Particle discovery fills a gap

Neutral xi-sub-b was predicted by theory

Scientists have found a previously unseen particle using the Tevatron, the most powerful particle accelerator in the United States.

GONE WITH A TRACE Xi-sub-b, a particle spotted for the first time at the Tevatron, decayed too quickly to be observed directly, but physicists were able to detect the shower of particles the baryon left behind — a xi particle (Ξ-), a lambda particle (Λ), pions (π) and a proton (p).   CDF collaboration

Predicted by the standard model of particle physics, the new particle fills a blank space in the family tree of baryons, making it a distant cousin of the neutron and the proton. Baryons are made of three quarks, small, fundamental building blocks of matter that come in different flavors. The newly discovered xi-sub-b (Ξb0) contains a strange quark, an up quark and a bottom quark.

“There are no big surprises, but we have an obligation to look everywhere we can to confirm whether the particles we predict are there or not,” says Pat Lukens, a physicist with the Tevatron’s Collider Detector, or CDF, team. Lukens presented the result, submitted to Physical Review Letters, July 20 at the home of the Tevatron, the Fermi National Accelerator Laboratory in Batavia, Ill.

To find the rare particle, the CDF team sifted through data they collected from 2001 to 2008. The circular collider creates new particles by smashing together protons and antiprotons travelling at close to the speed of light — and colliding at energies of almost 2 trillion electron volts. That’s about twice the energy of a flying mosquito concentrated into a spot the size of a subatomic particle.

The CDF detector did not directly observe the neutral xi-sub-b, which breaks down almost immediately. Instead, the detector spotted debris left behind by this decay — a shower of six lighter, longer-lived particles created during a complicated four-stage decay process.

“We weren’t sure at all that we could see this particle’s decay,” says CDF spokesperson Giovanni Punzi of the University of Pisa and the National Institute of Nuclear Physics in Italy. “All the particles that this decays into are very common particles, particles that we have millions of, that are very hard to recognize from the background.”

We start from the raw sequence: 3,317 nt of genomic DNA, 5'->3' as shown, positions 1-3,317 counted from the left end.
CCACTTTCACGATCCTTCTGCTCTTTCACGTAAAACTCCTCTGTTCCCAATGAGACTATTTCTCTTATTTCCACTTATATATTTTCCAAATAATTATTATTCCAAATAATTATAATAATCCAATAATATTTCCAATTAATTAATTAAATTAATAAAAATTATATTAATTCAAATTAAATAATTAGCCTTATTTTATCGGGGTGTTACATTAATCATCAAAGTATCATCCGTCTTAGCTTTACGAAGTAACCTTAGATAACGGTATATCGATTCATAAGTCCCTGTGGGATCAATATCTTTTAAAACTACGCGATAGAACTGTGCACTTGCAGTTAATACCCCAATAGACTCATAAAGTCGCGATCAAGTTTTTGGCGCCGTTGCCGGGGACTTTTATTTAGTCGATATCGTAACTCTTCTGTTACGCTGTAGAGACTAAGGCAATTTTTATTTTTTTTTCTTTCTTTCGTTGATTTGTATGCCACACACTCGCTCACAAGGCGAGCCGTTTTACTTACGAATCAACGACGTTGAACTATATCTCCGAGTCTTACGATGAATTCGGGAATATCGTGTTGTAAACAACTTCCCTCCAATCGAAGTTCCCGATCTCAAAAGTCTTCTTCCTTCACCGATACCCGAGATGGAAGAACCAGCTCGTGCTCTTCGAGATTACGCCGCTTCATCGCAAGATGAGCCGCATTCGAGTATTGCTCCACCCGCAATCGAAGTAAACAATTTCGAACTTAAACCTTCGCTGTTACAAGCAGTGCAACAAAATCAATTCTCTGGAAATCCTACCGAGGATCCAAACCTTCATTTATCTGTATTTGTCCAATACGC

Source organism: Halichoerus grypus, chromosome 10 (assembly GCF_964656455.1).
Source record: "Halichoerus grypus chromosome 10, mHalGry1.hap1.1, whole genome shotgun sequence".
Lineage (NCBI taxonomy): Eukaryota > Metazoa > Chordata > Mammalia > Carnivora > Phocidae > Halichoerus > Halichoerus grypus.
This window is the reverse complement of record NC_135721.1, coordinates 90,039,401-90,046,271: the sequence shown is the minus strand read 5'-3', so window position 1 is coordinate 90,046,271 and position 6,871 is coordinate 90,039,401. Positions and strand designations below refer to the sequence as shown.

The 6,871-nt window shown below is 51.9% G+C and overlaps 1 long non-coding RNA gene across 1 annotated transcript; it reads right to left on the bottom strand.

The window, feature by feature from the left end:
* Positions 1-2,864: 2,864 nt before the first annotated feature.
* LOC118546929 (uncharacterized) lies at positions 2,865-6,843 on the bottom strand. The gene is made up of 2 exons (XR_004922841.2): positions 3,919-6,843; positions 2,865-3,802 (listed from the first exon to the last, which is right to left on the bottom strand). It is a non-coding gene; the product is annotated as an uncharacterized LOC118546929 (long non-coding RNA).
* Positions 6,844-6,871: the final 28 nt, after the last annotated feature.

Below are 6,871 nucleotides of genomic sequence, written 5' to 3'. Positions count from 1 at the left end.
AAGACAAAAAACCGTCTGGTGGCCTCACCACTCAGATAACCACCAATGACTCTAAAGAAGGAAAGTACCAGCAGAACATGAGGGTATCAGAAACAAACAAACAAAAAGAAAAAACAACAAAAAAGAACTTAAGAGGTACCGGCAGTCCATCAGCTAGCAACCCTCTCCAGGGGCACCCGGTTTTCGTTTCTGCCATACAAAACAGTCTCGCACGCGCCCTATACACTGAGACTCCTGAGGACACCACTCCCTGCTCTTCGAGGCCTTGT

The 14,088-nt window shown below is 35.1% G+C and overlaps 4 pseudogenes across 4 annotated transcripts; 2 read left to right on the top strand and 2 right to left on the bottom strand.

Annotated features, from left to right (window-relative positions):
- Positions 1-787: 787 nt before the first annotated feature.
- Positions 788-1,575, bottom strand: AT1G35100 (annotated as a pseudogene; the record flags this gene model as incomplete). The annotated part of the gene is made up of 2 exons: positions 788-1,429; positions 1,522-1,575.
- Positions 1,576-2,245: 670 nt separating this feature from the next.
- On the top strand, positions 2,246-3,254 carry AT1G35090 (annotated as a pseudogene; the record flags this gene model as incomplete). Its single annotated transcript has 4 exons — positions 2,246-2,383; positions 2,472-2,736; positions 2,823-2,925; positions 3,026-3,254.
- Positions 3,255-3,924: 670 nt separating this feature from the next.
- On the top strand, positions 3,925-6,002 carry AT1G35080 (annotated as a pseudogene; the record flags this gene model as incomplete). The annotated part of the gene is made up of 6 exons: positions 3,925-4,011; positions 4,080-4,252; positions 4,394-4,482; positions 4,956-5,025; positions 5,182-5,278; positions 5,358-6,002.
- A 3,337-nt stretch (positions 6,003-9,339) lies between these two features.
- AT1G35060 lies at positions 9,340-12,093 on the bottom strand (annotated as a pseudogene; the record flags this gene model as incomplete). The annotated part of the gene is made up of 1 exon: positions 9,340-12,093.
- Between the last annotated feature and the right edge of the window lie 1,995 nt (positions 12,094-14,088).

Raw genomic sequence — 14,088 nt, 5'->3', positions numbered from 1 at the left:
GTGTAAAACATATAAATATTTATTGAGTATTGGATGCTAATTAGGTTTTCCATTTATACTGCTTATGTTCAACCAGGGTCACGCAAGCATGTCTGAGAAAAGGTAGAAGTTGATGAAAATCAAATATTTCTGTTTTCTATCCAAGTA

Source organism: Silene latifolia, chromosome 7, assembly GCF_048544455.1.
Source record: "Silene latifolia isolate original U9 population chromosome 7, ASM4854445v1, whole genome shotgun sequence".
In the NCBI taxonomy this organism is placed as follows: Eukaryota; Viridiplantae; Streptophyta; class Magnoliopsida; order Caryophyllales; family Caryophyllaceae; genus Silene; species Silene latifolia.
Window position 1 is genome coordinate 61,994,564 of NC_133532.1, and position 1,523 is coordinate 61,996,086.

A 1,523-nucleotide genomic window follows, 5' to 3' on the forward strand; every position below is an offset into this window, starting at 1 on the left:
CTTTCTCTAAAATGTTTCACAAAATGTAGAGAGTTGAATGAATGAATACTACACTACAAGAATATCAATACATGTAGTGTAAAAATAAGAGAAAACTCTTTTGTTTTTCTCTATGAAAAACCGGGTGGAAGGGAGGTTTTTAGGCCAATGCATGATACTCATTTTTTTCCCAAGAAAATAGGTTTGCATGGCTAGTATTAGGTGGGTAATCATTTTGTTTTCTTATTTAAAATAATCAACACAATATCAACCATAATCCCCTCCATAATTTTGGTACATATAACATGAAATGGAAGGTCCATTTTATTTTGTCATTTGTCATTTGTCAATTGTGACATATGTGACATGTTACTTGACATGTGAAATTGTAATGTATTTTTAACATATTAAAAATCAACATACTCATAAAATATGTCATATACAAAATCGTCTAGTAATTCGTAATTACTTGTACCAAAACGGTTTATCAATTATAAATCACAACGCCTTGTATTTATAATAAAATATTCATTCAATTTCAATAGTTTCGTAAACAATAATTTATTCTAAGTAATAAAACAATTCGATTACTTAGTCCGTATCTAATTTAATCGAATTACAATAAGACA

Only an estimated 25 out of the almost 500 trillion collisions in the data matched this telltale decay signature. CDF’s sister detector, DZero, hasn’t collected any data that could confirm this result, Punzi says. But the chance of the CDF observations being a statistical fluke is less than four in a trillion.

 The Fermilab physicists calculate the mass of the particle to be about six times greater than that of a neutron. That measurement agrees with theoretical calculations reported in the Annals of Physics in 2009.

 Their estimate is “right on, bang on,” says Jonathan Rosner, a high energy physicist at University of Chicago who coauthored the 2009 paper.

“I wouldn’t have expected anything other than this, but it’s still reassuring,” says Rosner. “We’re always on the lookout for surprises.”

Seven other baryons containing a single bottom quark have been confirmed so far, including a sibling of the new particle with a down quark instead of an up quark, found by Fermilab scientists in 2007. A ninth, also predicted by theory, remains at large. Finding that last family member, Lukens says, is a task well suited to the Large Hadron Collider, the world’s most powerful particle accelerator.

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